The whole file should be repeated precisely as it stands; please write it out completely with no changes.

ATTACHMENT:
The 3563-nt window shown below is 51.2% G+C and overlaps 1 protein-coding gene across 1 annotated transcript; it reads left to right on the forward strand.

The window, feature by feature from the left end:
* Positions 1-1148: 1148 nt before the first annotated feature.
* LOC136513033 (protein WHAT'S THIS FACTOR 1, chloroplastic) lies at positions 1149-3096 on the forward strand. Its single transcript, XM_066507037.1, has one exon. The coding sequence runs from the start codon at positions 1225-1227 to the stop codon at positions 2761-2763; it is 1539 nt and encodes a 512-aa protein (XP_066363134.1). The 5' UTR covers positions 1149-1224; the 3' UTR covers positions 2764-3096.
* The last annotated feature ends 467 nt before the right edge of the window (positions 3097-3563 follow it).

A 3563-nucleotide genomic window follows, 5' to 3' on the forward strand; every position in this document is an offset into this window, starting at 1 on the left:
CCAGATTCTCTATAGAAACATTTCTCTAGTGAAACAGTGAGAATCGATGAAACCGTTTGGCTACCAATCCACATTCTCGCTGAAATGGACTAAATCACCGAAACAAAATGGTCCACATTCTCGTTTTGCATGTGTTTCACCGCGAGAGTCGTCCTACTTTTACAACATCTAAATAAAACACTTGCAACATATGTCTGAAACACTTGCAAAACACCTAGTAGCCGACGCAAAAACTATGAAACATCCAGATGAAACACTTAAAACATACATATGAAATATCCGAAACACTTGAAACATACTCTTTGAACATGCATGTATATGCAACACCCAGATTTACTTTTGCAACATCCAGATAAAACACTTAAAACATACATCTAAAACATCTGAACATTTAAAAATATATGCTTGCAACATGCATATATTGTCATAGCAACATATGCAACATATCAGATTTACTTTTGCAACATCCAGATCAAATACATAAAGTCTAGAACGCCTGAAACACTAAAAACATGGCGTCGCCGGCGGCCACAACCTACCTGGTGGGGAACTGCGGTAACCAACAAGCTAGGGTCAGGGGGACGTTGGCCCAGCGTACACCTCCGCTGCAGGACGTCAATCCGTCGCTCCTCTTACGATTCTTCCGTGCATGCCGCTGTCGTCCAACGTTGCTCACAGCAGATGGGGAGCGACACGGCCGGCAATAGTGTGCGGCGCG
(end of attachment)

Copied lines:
The 3563-nt window shown below is 51.2% G+C and overlaps 1 protein-coding gene across 1 annotated transcript; it reads left to right on the forward strand.

The window, feature by feature from the left end:
* Positions 1-1148: 1148 nt before the first annotated feature.
* LOC136513033 (protein WHAT'S THIS FACTOR 1, chloroplastic) lies at positions 1149-3096 on the forward strand. Its single transcript, XM_066507037.1, has one exon. The coding sequence runs from the start codon at positions 1225-1227 to the stop codon at positions 2761-2763; it is 1539 nt and encodes a 512-aa protein (XP_066363134.1). The 5' UTR covers positions 1149-1224; the 3' UTR covers positions 2764-3096.
* The last annotated feature ends 467 nt before the right edge of the window (positions 3097-3563 follow it).

A 3563-nucleotide genomic window follows, 5' to 3' on the forward strand; every position in this document is an offset into this window, starting at 1 on the left:
CCAGATTCTCTATAGAAACATTTCTCTAGTGAAACAGTGAGAATCGATGAAACCGTTTGGCTACCAATCCACATTCTCGCTGAAATGGACTAAATCACCGAAACAAAATGGTCCACATTCTCGTTTTGCATGTGTTTCACCGCGAGAGTCGTCCTACTTTTACAACATCTAAATAAAACACTTGCAACATATGTCTGAAACACTTGCAAAACACCTAGTAGCCGACGCAAAAACTATGAAACATCCAGATGAAACACTTAAAACATACATATGAAATATCCGAAACACTTGAAACATACTCTTTGAACATGCATGTATATGCAACACCCAGATTTACTTTTGCAACATCCAGATAAAACACTTAAAACATACATCTAAAACATCTGAACATTTAAAAATATATGCTTGCAACATGCATATATTGTCATAGCAACATATGCAACATATCAGATTTACTTTTGCAACATCCAGATCAAATACATAAAGTCTAGAACGCCTGAAACACTAAAAACATGGCGTCGCCGGCGGCCACAACCTACCTGGTGGGGAACTGCGGTAACCAACAAGCTAGGGTCAGGGGGACGTTGGCCCAGCGTACACCTCCGCTGCAGGACGTCAATCCGTCGCTCCTCTTACGATTCTTCCGTGCATGCCGCTGTCGTCCAACGTTGCTCACAGCAGATGGGGAGCGACACGGCCGGCAATAGTGTGCGGCGCG